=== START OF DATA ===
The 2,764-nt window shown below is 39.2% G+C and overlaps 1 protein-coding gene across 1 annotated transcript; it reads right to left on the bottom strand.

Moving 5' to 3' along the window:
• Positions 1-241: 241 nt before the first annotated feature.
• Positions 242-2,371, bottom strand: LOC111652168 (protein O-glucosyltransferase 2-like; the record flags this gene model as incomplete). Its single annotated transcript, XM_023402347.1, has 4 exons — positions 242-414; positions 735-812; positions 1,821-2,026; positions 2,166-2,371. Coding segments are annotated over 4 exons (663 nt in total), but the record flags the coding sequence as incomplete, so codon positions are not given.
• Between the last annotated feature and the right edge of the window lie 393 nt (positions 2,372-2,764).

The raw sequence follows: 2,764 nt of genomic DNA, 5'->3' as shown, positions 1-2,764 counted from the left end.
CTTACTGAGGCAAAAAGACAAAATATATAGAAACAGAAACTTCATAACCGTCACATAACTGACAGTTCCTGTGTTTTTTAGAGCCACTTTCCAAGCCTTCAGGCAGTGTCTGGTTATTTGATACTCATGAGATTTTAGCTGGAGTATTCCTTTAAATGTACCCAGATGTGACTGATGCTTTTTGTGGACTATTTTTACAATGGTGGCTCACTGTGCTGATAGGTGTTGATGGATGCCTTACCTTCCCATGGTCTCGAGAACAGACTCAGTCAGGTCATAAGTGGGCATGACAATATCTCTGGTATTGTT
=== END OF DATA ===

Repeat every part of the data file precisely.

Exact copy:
The 2,764-nt window shown below is 39.2% G+C and overlaps 1 protein-coding gene across 1 annotated transcript; it reads right to left on the bottom strand.

Moving 5' to 3' along the window:
• Positions 1-241: 241 nt before the first annotated feature.
• Positions 242-2,371, bottom strand: LOC111652168 (protein O-glucosyltransferase 2-like; the record flags this gene model as incomplete). Its single annotated transcript, XM_023402347.1, has 4 exons — positions 242-414; positions 735-812; positions 1,821-2,026; positions 2,166-2,371. Coding segments are annotated over 4 exons (663 nt in total), but the record flags the coding sequence as incomplete, so codon positions are not given.
• Between the last annotated feature and the right edge of the window lie 393 nt (positions 2,372-2,764).

The raw sequence follows: 2,764 nt of genomic DNA, 5'->3' as shown, positions 1-2,764 counted from the left end.
CTTACTGAGGCAAAAAGACAAAATATATAGAAACAGAAACTTCATAACCGTCACATAACTGACAGTTCCTGTGTTTTTTAGAGCCACTTTCCAAGCCTTCAGGCAGTGTCTGGTTATTTGATACTCATGAGATTTTAGCTGGAGTATTCCTTTAAATGTACCCAGATGTGACTGATGCTTTTTGTGGACTATTTTTACAATGGTGGCTCACTGTGCTGATAGGTGTTGATGGATGCCTTACCTTCCCATGGTCTCGAGAACAGACTCAGTCAGGTCATAAGTGGGCATGACAATATCTCTGGTATTGTT